The Fading Art of Slow Communication
According to the U.N. telecon agency, the world now has approximately 6 billion cell phone subscriptions, which means there are nearly as many cell phones on the planet as people. Half a billion tweets get sent out into the universe each day, says Dick Costolo, CEO of Twitter. Earlier this year, Facebook announced that it has reached 1.06 billion monthly active users, 618 million of whom use the site daily.
Although the U.S. Postal Service delayed its plans to end Saturday mail delivery, it's clear our current modes of communication are continuing to outpace the handwritten letter. I find myself wondering about the broader implications of this newer, quicker technology. What will we miss out on as as micro-messages take over and letters increasingly become relics of the past?
When my grandparents moved into an assisted living facility, I went to their place to help them sort through their belongings. Armed with several large garbage bags, I walked with Grandma through room after room, sorting their things into piles to be donated, tossed, or given to family members.
By the time we got to the basement, we were both spent—physically and emotionally. Then, just as we were finishing up in the final room, we nosed around in the back of a closet and uncovered a huge trunk. I heaved out the metal box and dusted off the stenciled lettering on the front.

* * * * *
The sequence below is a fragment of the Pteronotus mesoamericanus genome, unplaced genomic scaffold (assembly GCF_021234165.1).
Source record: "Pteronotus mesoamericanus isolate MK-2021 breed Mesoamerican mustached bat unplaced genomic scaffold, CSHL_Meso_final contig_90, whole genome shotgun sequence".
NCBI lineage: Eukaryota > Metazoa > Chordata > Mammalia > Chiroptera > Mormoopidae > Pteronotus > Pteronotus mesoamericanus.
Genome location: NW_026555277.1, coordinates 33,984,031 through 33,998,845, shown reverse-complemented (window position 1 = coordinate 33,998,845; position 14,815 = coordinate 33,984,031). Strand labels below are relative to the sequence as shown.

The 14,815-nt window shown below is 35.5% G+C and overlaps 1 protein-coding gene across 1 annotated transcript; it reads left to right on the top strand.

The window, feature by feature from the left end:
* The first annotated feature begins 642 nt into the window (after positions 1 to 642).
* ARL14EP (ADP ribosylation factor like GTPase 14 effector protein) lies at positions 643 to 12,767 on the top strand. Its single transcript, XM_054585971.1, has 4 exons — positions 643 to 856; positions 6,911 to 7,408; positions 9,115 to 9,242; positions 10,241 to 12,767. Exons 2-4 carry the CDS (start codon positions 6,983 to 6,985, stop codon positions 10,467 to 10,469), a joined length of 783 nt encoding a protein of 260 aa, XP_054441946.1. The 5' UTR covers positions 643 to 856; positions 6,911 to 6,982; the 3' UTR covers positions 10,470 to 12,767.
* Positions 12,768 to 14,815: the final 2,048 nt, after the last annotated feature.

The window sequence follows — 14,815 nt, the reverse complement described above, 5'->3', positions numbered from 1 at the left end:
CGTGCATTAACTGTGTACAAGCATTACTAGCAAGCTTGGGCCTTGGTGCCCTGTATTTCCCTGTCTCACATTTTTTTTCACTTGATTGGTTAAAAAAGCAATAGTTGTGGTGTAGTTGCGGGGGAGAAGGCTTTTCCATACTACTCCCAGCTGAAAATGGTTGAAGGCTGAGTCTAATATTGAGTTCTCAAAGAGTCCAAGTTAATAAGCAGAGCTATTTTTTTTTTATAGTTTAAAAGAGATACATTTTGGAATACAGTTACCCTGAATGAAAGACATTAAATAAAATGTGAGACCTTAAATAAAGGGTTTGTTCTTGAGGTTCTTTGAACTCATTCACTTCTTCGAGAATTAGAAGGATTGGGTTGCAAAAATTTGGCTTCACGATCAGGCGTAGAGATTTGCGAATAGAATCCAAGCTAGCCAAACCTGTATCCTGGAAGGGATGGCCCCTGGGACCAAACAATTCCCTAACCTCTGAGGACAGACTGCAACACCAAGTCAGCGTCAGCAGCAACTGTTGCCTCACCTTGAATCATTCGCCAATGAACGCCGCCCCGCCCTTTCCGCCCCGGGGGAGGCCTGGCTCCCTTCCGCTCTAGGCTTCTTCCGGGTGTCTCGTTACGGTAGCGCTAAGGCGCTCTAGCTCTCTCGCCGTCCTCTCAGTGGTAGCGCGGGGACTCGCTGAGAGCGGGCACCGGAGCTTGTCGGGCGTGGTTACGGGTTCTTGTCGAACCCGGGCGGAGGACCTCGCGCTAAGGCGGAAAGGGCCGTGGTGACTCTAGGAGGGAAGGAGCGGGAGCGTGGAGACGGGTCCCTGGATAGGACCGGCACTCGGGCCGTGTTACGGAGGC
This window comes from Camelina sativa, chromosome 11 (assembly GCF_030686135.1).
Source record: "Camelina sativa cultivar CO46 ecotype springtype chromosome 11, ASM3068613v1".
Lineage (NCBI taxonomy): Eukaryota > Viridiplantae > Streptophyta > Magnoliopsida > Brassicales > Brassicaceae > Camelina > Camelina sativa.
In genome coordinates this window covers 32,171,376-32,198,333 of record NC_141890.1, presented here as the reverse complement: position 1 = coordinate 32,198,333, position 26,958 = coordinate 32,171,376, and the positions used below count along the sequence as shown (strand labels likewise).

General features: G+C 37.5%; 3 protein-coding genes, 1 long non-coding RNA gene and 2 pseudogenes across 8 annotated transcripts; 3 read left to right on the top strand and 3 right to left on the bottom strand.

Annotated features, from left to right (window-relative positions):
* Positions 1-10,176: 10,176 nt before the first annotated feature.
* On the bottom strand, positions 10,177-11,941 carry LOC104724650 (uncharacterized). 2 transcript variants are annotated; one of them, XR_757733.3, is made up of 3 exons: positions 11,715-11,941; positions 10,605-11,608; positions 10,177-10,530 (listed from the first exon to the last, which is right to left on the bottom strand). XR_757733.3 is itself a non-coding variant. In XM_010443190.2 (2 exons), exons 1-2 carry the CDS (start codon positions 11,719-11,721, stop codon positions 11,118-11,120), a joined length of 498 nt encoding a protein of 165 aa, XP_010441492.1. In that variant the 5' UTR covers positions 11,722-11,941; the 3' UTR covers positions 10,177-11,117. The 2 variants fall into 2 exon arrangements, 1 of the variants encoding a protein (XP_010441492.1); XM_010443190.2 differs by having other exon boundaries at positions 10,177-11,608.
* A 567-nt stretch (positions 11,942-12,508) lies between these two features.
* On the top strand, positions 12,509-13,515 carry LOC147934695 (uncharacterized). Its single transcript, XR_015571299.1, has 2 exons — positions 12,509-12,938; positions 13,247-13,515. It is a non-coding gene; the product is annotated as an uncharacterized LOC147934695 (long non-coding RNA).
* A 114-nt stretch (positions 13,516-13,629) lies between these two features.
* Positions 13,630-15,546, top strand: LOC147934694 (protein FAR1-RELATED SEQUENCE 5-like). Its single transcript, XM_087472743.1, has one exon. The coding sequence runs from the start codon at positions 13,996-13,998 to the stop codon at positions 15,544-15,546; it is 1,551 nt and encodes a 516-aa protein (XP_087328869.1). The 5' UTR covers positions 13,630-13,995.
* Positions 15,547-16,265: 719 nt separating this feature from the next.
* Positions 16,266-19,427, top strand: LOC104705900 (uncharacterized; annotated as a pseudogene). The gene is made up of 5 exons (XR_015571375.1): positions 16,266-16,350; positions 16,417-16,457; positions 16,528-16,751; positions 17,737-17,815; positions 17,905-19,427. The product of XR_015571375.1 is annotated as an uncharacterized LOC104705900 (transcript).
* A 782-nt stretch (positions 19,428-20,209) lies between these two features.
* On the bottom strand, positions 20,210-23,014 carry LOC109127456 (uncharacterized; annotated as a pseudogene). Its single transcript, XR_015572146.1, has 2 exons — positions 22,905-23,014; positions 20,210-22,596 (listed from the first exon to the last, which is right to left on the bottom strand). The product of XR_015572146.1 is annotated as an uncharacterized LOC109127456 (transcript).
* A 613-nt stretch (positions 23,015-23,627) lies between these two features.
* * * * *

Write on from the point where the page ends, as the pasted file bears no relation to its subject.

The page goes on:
"Lieutenant Voiland," I read in a whisper. My grandfather. I looked at Grandma and saw that her hand was clasped over her mouth. We wrestled the stubborn hinges open, and I sucked in my breath when I caught a glimpse inside. "Letters," I said. Letters indeed—there were hundreds of them.
"From the war," Grandma told me. "I wrote to your grandfather every day." I looked in the chest, and sure enough, there were two large stacks of letters: the ones on the left, all in coordinating blue envelopes and addressed in Grandma's careful script; the ones the right, mismatched and tattered, no doubt scrawled by my grandfather when he could spare a moment amid his missions on the European front.
The letters would have been treasure enough a generation ago, but now, as handwritten letters increasingly become things of the past, they carried even more of an aura of sanctity about them.
British writer John O'Connell, in his book, For the Love of Letters: The Joy of Slow Communication, describes the countercultural and increasingly unnatural act of handwriting a letter:
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